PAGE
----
Past Reviews

Regional Reviews: Chicago

Steppenwolf Theatre Company

Also see John's review of Boleros for the Disenchanted

Ian Barford and
Tony Hernandez

In 1983, a Californian named Larry Walters attached 45 helium-filled weather balloons to a lightweight patio chair and flew, rising to some 16,000 feet. There, he ran afoul of the air traffic controllers over Long Beach Airport, but safely returned to land and became known as "Lawnchair Larry." His exploits have inspired feature films, songs, poetry and the one-act musical Flight of the Lawnchair Man in the trilogy 3hree in addition to this 2003 play by Bridget Carpenter. Carpenter reinvents Walters as Walter Griffin, and explores the life of her lawnchair pilot after his historic flight. Walter (Ian Barford) is a dreamer, obsessed with the vision of making flying machines for the common man, but unable to gain patents for his inventions (someone beats him to the hang glider), and his family must subsist in their modest home (realistically depicted in Dan Ostling's set) on wife Helen's (Lauren Katz) postal carrier income.

The family seems to get by and to be loving and functional until Helen's hours are cut and Walter is unable to get the speaking gigs that used to supplement their income. In response, he pretends to get an office job so that Helen will ease up on her pressure for him to bring in some money. Meanwhile, his son Mikey (Jake Cohen), a lonely high-school sophomore, falls for Maria (Rachel Brosnahan), a pregnant classmate who's just moved to the area with her Aunt Chris (Martha Lavey), an office-products entrepreneur. The aunt sees a prodigy in Mikey and hires him to telemarket her office products, and he soon makes a bunch of money. He conceals this job from his parents even as his father pretends to have a job and, before long, reality forces a conflict between dreams and pragmatism.

The truth is that Walter lacks either the talent or the resources to achieve his dream, yet he simply can't give up and give in to the sacrifices and strictures of the working world, even when his family's well-being is at stake. He imagines a friendship with the high wire walker Philippe Petit (who walked a wire between the World Center's Twin Towers in 1974) and is inspired by Petit's ability to defy gravity and escape the restrictions of life on the ground. Ultimately, Walter is a tragic figure and, while Carpenter has a great deal of affection for him, she is uncompromising in her conclusion that this society has little room for someone who lives entirely in their dreams.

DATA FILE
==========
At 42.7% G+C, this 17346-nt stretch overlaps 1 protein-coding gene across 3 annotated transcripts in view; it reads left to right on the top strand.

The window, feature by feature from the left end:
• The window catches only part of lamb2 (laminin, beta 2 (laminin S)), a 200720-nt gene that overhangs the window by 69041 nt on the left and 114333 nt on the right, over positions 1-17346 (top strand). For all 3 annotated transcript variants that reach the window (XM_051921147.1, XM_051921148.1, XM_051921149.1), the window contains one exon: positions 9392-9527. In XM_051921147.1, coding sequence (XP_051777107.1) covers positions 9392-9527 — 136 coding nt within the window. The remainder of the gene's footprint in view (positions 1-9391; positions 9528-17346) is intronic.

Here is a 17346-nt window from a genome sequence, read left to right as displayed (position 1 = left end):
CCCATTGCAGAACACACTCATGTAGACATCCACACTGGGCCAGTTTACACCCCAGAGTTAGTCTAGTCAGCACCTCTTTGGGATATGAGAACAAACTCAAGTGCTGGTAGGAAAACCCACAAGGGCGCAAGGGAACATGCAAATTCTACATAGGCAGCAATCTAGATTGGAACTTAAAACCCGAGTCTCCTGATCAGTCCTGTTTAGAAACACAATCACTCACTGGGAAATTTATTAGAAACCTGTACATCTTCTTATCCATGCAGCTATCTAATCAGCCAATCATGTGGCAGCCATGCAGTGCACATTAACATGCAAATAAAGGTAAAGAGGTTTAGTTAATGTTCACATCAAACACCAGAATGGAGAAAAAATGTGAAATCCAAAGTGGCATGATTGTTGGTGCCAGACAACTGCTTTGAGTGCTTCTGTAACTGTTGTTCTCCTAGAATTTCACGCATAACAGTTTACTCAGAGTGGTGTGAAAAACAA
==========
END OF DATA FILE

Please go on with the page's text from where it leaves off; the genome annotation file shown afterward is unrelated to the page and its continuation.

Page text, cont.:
The characters are all believably drawn and played, as director Anna D. Shapiro again shows the skill with staging family dynamics she displayed in August: Osage County. The characters seem especially isolated and lonely. Walter is lost in the dreams his wife and son only partly share. Helen is alone in her role as the family's sole breadwinner, partially separated from her childlike husband by his fantasies and unable to connect very much with her mildly depressed and uncommunicative son. Maria, abandoned by her parents and living a nomadic life with Aunt Chris, is disconnected from most everyone, until she bonds with Mikey. Though the five live in the megalopolis of Los Angeles, we have the very real feeling they could be the only five people in the community.

Barford has a hang-dog, boyish charm that effectively establishes the character and source of the dramatic tension. Katz shows us Helen's understanding and appreciation of Walter's nature, and displays kindness and despair in equal measure. Jake Cohen's Mikey builds effectively, from a blank slate who reveals little, to optimism when he builds a friendship with Maria and enjoys success as a telemarketer. Rachel Brosnahan gives a very mannered performance, with Maria babbling incessantly in a nasal monotone that is frequently hard to understand (though what she's saying seems unimportant, as Maria shows little interest in whether her listeners are actually interested in what she has to say. Brosnahan has a heartbreaking scene in the second act, though, when Maria explains the circumstances of her pregnancy to Mikey. Her performance in that moment redeems her excesses earlier in the production. Lavey is a businesslike, intentionally opaque Aunt Chris while Tony Hernandez is charming and graceful as Walter's imaginary Petit.

Up is an intelligent and well-written play (in spite of a few contrivances in the second act), but the inevitability of its tragic destination and the dearth of few magical moments or characters you can like rather than pity makes it, for me, a tedious journey to a mournful though honest conclusion. I guess one could say the same about Death of a Salesman, another story about a man for whom society has no real use, but at least the Arthur Miller classic lets you know right in the title you're in a for a downer. With Up, one might be expecting a little more of an upper instead.

Up will be performed at the Steppenwolf Downstairs Theatre, 1650 N. Halsted, Chicago, through August 23, 2009. For tickets visit, the box office, or call 312-335-1650.

Photo: Michael Brosilow

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-- John Olson

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